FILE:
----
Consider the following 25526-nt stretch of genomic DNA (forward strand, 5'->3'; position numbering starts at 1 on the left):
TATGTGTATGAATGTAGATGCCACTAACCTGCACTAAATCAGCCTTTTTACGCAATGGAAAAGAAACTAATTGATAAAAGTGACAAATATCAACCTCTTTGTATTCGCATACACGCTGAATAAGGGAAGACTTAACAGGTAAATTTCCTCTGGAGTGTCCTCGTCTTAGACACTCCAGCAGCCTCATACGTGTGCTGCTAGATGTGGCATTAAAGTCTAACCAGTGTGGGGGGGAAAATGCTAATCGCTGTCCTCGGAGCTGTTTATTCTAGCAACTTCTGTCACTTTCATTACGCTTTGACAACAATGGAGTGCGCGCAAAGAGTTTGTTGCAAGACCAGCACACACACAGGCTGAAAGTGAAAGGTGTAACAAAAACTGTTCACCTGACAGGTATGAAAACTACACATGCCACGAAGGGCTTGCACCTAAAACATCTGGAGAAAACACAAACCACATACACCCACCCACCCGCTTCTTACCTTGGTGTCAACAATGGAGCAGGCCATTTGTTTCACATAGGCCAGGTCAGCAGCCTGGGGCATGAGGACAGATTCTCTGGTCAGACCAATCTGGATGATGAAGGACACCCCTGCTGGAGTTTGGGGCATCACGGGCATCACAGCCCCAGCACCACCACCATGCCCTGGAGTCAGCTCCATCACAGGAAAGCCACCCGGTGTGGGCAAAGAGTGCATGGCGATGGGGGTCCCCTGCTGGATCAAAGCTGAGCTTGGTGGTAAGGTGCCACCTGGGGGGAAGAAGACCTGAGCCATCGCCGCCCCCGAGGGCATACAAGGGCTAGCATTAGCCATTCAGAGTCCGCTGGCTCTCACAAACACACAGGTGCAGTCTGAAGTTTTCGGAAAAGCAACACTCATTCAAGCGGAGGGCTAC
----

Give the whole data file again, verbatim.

Consider the following 25526-nt stretch of genomic DNA (forward strand, 5'->3'; position numbering starts at 1 on the left):
TATGTGTATGAATGTAGATGCCACTAACCTGCACTAAATCAGCCTTTTTACGCAATGGAAAAGAAACTAATTGATAAAAGTGACAAATATCAACCTCTTTGTATTCGCATACACGCTGAATAAGGGAAGACTTAACAGGTAAATTTCCTCTGGAGTGTCCTCGTCTTAGACACTCCAGCAGCCTCATACGTGTGCTGCTAGATGTGGCATTAAAGTCTAACCAGTGTGGGGGGGAAAATGCTAATCGCTGTCCTCGGAGCTGTTTATTCTAGCAACTTCTGTCACTTTCATTACGCTTTGACAACAATGGAGTGCGCGCAAAGAGTTTGTTGCAAGACCAGCACACACACAGGCTGAAAGTGAAAGGTGTAACAAAAACTGTTCACCTGACAGGTATGAAAACTACACATGCCACGAAGGGCTTGCACCTAAAACATCTGGAGAAAACACAAACCACATACACCCACCCACCCGCTTCTTACCTTGGTGTCAACAATGGAGCAGGCCATTTGTTTCACATAGGCCAGGTCAGCAGCCTGGGGCATGAGGACAGATTCTCTGGTCAGACCAATCTGGATGATGAAGGACACCCCTGCTGGAGTTTGGGGCATCACGGGCATCACAGCCCCAGCACCACCACCATGCCCTGGAGTCAGCTCCATCACAGGAAAGCCACCCGGTGTGGGCAAAGAGTGCATGGCGATGGGGGTCCCCTGCTGGATCAAAGCTGAGCTTGGTGGTAAGGTGCCACCTGGGGGGAAGAAGACCTGAGCCATCGCCGCCCCCGAGGGCATACAAGGGCTAGCATTAGCCATTCAGAGTCCGCTGGCTCTCACAAACACACAGGTGCAGTCTGAAGTTTTCGGAAAAGCAACACTCATTCAAGCGGAGGGCTAC